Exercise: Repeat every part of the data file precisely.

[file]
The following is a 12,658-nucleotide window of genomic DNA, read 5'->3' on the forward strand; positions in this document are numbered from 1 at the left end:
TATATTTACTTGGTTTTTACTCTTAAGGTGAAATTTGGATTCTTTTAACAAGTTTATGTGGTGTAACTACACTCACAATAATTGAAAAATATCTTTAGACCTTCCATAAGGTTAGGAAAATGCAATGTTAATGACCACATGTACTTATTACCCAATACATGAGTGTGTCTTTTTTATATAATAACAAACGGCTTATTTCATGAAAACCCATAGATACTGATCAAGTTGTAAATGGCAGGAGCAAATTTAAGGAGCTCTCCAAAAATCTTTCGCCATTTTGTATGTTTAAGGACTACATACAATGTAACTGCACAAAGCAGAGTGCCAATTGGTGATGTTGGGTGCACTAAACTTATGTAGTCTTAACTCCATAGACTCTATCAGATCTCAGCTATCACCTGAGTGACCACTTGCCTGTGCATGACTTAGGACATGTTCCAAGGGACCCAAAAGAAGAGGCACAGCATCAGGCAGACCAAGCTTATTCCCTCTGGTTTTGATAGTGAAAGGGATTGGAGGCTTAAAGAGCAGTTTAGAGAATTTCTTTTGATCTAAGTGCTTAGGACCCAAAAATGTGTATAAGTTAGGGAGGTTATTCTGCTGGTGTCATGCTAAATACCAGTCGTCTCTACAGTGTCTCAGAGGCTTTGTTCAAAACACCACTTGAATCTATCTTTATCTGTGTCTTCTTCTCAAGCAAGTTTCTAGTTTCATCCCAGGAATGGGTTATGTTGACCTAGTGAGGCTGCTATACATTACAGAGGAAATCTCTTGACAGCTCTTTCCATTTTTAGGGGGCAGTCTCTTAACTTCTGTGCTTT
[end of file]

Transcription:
The following is a 12,658-nucleotide window of genomic DNA, read 5'->3' on the forward strand; positions in this document are numbered from 1 at the left end:
TATATTTACTTGGTTTTTACTCTTAAGGTGAAATTTGGATTCTTTTAACAAGTTTATGTGGTGTAACTACACTCACAATAATTGAAAAATATCTTTAGACCTTCCATAAGGTTAGGAAAATGCAATGTTAATGACCACATGTACTTATTACCCAATACATGAGTGTGTCTTTTTTATATAATAACAAACGGCTTATTTCATGAAAACCCATAGATACTGATCAAGTTGTAAATGGCAGGAGCAAATTTAAGGAGCTCTCCAAAAATCTTTCGCCATTTTGTATGTTTAAGGACTACATACAATGTAACTGCACAAAGCAGAGTGCCAATTGGTGATGTTGGGTGCACTAAACTTATGTAGTCTTAACTCCATAGACTCTATCAGATCTCAGCTATCACCTGAGTGACCACTTGCCTGTGCATGACTTAGGACATGTTCCAAGGGACCCAAAAGAAGAGGCACAGCATCAGGCAGACCAAGCTTATTCCCTCTGGTTTTGATAGTGAAAGGGATTGGAGGCTTAAAGAGCAGTTTAGAGAATTTCTTTTGATCTAAGTGCTTAGGACCCAAAAATGTGTATAAGTTAGGGAGGTTATTCTGCTGGTGTCATGCTAAATACCAGTCGTCTCTACAGTGTCTCAGAGGCTTTGTTCAAAACACCACTTGAATCTATCTTTATCTGTGTCTTCTTCTCAAGCAAGTTTCTAGTTTCATCCCAGGAATGGGTTATGTTGACCTAGTGAGGCTGCTATACATTACAGAGGAAATCTCTTGACAGCTCTTTCCATTTTTAGGGGGCAGTCTCTTAACTTCTGTGCTTT